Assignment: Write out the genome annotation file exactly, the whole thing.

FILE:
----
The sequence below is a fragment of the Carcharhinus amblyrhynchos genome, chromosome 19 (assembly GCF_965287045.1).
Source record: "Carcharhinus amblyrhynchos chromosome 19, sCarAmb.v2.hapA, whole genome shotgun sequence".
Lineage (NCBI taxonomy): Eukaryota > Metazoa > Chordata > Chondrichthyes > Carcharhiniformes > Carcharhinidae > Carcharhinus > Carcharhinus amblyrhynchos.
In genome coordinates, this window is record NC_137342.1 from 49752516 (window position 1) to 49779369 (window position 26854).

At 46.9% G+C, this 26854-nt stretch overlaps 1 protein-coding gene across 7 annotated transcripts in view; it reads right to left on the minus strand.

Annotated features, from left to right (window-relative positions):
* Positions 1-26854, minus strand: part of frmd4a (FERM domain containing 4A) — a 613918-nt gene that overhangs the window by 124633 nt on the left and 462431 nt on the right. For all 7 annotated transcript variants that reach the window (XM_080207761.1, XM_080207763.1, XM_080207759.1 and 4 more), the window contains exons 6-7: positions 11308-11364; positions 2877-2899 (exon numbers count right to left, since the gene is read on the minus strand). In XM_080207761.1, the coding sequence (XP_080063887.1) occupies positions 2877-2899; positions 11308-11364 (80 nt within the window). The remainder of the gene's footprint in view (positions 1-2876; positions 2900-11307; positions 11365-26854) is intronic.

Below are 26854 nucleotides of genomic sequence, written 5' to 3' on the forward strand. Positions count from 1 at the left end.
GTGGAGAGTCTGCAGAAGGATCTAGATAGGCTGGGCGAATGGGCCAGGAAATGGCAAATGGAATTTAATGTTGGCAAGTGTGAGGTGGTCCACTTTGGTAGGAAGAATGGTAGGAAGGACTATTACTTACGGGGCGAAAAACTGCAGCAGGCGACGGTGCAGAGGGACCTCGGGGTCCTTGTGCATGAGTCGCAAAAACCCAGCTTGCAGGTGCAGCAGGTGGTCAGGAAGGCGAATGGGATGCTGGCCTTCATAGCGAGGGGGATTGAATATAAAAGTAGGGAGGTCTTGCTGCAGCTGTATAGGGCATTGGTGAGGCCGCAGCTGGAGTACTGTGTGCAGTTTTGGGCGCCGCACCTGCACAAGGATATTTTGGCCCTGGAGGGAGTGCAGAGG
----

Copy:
The sequence below is a fragment of the Carcharhinus amblyrhynchos genome, chromosome 19 (assembly GCF_965287045.1).
Source record: "Carcharhinus amblyrhynchos chromosome 19, sCarAmb.v2.hapA, whole genome shotgun sequence".
Lineage (NCBI taxonomy): Eukaryota > Metazoa > Chordata > Chondrichthyes > Carcharhiniformes > Carcharhinidae > Carcharhinus > Carcharhinus amblyrhynchos.
In genome coordinates, this window is record NC_137342.1 from 49752516 (window position 1) to 49779369 (window position 26854).

At 46.9% G+C, this 26854-nt stretch overlaps 1 protein-coding gene across 7 annotated transcripts in view; it reads right to left on the minus strand.

Annotated features, from left to right (window-relative positions):
* Positions 1-26854, minus strand: part of frmd4a (FERM domain containing 4A) — a 613918-nt gene that overhangs the window by 124633 nt on the left and 462431 nt on the right. For all 7 annotated transcript variants that reach the window (XM_080207761.1, XM_080207763.1, XM_080207759.1 and 4 more), the window contains exons 6-7: positions 11308-11364; positions 2877-2899 (exon numbers count right to left, since the gene is read on the minus strand). In XM_080207761.1, the coding sequence (XP_080063887.1) occupies positions 2877-2899; positions 11308-11364 (80 nt within the window). The remainder of the gene's footprint in view (positions 1-2876; positions 2900-11307; positions 11365-26854) is intronic.

Below are 26854 nucleotides of genomic sequence, written 5' to 3' on the forward strand. Positions count from 1 at the left end.
GTGGAGAGTCTGCAGAAGGATCTAGATAGGCTGGGCGAATGGGCCAGGAAATGGCAAATGGAATTTAATGTTGGCAAGTGTGAGGTGGTCCACTTTGGTAGGAAGAATGGTAGGAAGGACTATTACTTACGGGGCGAAAAACTGCAGCAGGCGACGGTGCAGAGGGACCTCGGGGTCCTTGTGCATGAGTCGCAAAAACCCAGCTTGCAGGTGCAGCAGGTGGTCAGGAAGGCGAATGGGATGCTGGCCTTCATAGCGAGGGGGATTGAATATAAAAGTAGGGAGGTCTTGCTGCAGCTGTATAGGGCATTGGTGAGGCCGCAGCTGGAGTACTGTGTGCAGTTTTGGGCGCCGCACCTGCACAAGGATATTTTGGCCCTGGAGGGAGTGCAGAGG